54% of Mobile Marketers Plan to Beacon

Beacons are going big.

While many retailers, agencies and brands have been experimenting with beacons for many months, the growth of the small transmitting devices into the marketplace continues.

It turns out that almost one in five mobile marketers already are using Apple’s iBeacons, with that number projected to double to more than a third next year, based on a new study.

As context, almost half (49%) of marketers currently use GPS location data, according to the latest Mobile Benchmark Report by Adobe.

The report comprises an analysis of behavioral data based on more than 18 billion visits to U.S. consumer facing websites, 700 million mobile app sessions and surveys of more than 3,000 mobile users in the U.S., Canada, U.K., France and Germany.

The study found that the use of beacon technology is growing, with the majority (54%) of mobile marketers expecting to be beaconing within the next 12 months. Here’s the picture:

  • 18% -- Already using beacons
  • 36% -- Plan to use beacons in next 12 months
  • 17% -- Not sure
  • 28% -- No plans to use beacons in next 12 months

Within the next three months, there will be 30,000 active beacons in the U.S., with more than three quarters of them in retail stores, based on a forecast by BI Intelligence, as I recently wrote about here (Beacons, Beacons, Everywhere Beacons).

The number of beacons will grow 287% to 5 million beacons within four years, with most of them in use by retailers, according to BI Intelligence.

To say there’s high market interest in beacons would be an understatement, with new beacon news and announcements almost daily.

Apple is updating its beacons in Apple and Disney stores, beacons are now being used for mobile payments and Tesco is using beacons to sell magazines in stores, for example.

And MediaPost has created a conference on beacons, slated for Nov. 3 in New York (IoT: Beacons), which I’m currently programming.

The point is that beacons are going mainstream.

Beacons are being deployed at ballparks and footballs stadiums as well as malls and stores.

Like NFC (near field communications), consumers are unlikely to ever hear the term beacon, though many are likely to experience the impact.

Based on precise targeting due to beacons, mobile shoppers can receive much more value, and we’re not talking about them being bombarded with irrelevant ads as they shop.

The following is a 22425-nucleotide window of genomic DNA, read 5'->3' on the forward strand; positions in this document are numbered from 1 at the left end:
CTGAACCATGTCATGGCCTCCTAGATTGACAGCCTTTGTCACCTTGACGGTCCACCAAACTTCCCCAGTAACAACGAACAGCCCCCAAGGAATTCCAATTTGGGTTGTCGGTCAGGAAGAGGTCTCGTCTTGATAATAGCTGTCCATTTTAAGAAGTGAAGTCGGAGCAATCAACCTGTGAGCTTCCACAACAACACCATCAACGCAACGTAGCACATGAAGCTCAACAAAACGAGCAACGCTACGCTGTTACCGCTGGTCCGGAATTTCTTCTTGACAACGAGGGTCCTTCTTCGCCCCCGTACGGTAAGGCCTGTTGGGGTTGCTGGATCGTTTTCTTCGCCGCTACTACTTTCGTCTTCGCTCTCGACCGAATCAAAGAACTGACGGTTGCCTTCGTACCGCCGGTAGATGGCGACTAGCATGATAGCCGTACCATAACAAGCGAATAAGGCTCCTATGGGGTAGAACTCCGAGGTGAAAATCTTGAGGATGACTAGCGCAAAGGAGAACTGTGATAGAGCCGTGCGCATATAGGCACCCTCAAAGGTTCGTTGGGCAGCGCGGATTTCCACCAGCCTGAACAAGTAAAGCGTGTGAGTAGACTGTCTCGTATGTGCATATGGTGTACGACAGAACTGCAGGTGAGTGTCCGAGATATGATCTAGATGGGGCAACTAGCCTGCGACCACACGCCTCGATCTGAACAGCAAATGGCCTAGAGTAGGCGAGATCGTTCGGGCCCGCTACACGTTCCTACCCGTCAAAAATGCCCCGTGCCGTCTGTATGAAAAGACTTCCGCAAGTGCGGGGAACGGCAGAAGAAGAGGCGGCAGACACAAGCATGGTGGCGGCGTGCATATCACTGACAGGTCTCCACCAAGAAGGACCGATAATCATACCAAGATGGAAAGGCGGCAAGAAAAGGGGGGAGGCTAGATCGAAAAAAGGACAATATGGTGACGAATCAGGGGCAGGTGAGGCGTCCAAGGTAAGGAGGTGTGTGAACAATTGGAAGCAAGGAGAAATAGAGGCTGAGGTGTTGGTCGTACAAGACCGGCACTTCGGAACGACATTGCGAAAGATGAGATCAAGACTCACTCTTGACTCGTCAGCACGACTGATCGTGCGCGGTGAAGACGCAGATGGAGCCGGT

Brands, agencies and suppliers are realizing this as they explore and experiment to determine the correct value. Beacons are the new mechanism from which to initiate that value.

Beaconing is well underway. 

6 comments about "54% of Mobile Marketers Plan to Beacon".
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  1. Douglas Ferguson from College of Charleston, September 12, 2014 at 11:49 a.m.

    On the opposite side of the hype is this article:

  2. Chuck Martin from Chuck Martin, September 12, 2014 at 11:55 a.m.

    Yes, am very familiar with that piece, Douglas. (Check the last graf: "Some barriers to iBeacon adoption are falling away") The capability has great promise, IMHO.

  3. Tarik Ozket from Pushmote, September 15, 2014 at 5:46 p.m.

    Great article Chuck, we are developing the Pushmote to make it easier to implement iBeacons in just 3 minutes, don't forget to check it out:

    Also, event plan is great. Let's talk about it sometime.

  4. Chuck Martin from Chuck Martin, September 15, 2014 at 7:24 p.m.

    Thanks, Tarik, on both counts.

  5. Krillion by Local from Local Corporation, September 17, 2014 at 1:20 p.m.

    Great piece, Chuck. It’s all about the quality – the more accurate the location data, the more brand marketers can deliver highly relevant and personalized ads and content to consumers. According to the stats you highlighted, the rate of improvement is fast. It again stresses the significance of beacons… interesting to think how the world will unfold when everything becomes so localized that it feels like the technology is “reading our minds.”

  6. Chuck Martin from Chuck Martin, September 17, 2014 at 1:44 p.m.

    Thank you, and it may appear that way sooner than we think, though the mobile shoppers can shut it off at will.

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